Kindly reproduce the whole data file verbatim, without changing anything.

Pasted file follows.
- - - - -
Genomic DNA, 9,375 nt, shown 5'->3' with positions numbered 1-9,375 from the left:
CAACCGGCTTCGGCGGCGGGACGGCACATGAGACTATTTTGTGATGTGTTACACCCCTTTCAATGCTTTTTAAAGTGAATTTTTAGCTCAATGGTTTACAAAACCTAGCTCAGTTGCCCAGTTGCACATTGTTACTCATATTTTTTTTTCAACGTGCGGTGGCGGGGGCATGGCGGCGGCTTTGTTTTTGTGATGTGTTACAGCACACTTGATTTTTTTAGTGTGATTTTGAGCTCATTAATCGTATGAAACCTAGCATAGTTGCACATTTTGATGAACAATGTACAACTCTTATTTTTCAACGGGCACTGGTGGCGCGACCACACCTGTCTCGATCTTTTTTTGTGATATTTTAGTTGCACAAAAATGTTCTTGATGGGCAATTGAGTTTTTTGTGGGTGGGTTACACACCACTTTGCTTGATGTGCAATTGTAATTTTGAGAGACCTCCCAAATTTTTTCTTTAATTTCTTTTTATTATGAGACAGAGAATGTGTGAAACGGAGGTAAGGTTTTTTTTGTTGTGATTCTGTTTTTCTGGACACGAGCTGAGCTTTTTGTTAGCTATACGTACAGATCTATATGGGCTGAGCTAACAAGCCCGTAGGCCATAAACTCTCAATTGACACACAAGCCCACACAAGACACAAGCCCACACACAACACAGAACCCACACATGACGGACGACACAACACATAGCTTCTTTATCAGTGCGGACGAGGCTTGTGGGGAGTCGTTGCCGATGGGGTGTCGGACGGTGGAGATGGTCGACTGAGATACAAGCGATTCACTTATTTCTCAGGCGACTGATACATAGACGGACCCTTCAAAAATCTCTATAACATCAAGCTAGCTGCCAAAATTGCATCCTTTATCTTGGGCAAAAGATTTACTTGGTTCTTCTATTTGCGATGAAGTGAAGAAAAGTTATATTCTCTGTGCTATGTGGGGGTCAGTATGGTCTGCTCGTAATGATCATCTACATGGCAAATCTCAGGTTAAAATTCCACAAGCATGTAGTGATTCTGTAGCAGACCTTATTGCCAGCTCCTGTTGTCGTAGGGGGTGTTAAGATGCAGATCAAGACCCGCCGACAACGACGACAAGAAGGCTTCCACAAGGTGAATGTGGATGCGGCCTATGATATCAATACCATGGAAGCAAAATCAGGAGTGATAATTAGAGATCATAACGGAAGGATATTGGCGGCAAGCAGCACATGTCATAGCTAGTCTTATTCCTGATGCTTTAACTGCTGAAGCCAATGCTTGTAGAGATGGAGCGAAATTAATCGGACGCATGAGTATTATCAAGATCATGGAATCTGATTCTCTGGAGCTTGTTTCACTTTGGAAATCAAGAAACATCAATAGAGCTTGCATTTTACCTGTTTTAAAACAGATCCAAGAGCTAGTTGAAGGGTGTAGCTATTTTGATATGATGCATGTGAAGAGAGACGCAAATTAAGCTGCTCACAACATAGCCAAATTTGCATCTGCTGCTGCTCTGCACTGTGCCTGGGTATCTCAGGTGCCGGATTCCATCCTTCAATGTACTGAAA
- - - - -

Genomic DNA, 9,375 nt, shown 5'->3' with positions numbered 1-9,375 from the left:
CAACCGGCTTCGGCGGCGGGACGGCACATGAGACTATTTTGTGATGTGTTACACCCCTTTCAATGCTTTTTAAAGTGAATTTTTAGCTCAATGGTTTACAAAACCTAGCTCAGTTGCCCAGTTGCACATTGTTACTCATATTTTTTTTTCAACGTGCGGTGGCGGGGGCATGGCGGCGGCTTTGTTTTTGTGATGTGTTACAGCACACTTGATTTTTTTAGTGTGATTTTGAGCTCATTAATCGTATGAAACCTAGCATAGTTGCACATTTTGATGAACAATGTACAACTCTTATTTTTCAACGGGCACTGGTGGCGCGACCACACCTGTCTCGATCTTTTTTTGTGATATTTTAGTTGCACAAAAATGTTCTTGATGGGCAATTGAGTTTTTTGTGGGTGGGTTACACACCACTTTGCTTGATGTGCAATTGTAATTTTGAGAGACCTCCCAAATTTTTTCTTTAATTTCTTTTTATTATGAGACAGAGAATGTGTGAAACGGAGGTAAGGTTTTTTTTGTTGTGATTCTGTTTTTCTGGACACGAGCTGAGCTTTTTGTTAGCTATACGTACAGATCTATATGGGCTGAGCTAACAAGCCCGTAGGCCATAAACTCTCAATTGACACACAAGCCCACACAAGACACAAGCCCACACACAACACAGAACCCACACATGACGGACGACACAACACATAGCTTCTTTATCAGTGCGGACGAGGCTTGTGGGGAGTCGTTGCCGATGGGGTGTCGGACGGTGGAGATGGTCGACTGAGATACAAGCGATTCACTTATTTCTCAGGCGACTGATACATAGACGGACCCTTCAAAAATCTCTATAACATCAAGCTAGCTGCCAAAATTGCATCCTTTATCTTGGGCAAAAGATTTACTTGGTTCTTCTATTTGCGATGAAGTGAAGAAAAGTTATATTCTCTGTGCTATGTGGGGGTCAGTATGGTCTGCTCGTAATGATCATCTACATGGCAAATCTCAGGTTAAAATTCCACAAGCATGTAGTGATTCTGTAGCAGACCTTATTGCCAGCTCCTGTTGTCGTAGGGGGTGTTAAGATGCAGATCAAGACCCGCCGACAACGACGACAAGAAGGCTTCCACAAGGTGAATGTGGATGCGGCCTATGATATCAATACCATGGAAGCAAAATCAGGAGTGATAATTAGAGATCATAACGGAAGGATATTGGCGGCAAGCAGCACATGTCATAGCTAGTCTTATTCCTGATGCTTTAACTGCTGAAGCCAATGCTTGTAGAGATGGAGCGAAATTAATCGGACGCATGAGTATTATCAAGATCATGGAATCTGATTCTCTGGAGCTTGTTTCACTTTGGAAATCAAGAAACATCAATAGAGCTTGCATTTTACCTGTTTTAAAACAGATCCAAGAGCTAGTTGAAGGGTGTAGCTATTTTGATATGATGCATGTGAAGAGAGACGCAAATTAAGCTGCTCACAACATAGCCAAATTTGCATCTGCTGCTGCTCTGCACTGTGCCTGGGTATCTCAGGTGCCGGATTCCATCCTTCAATGTACTGAAA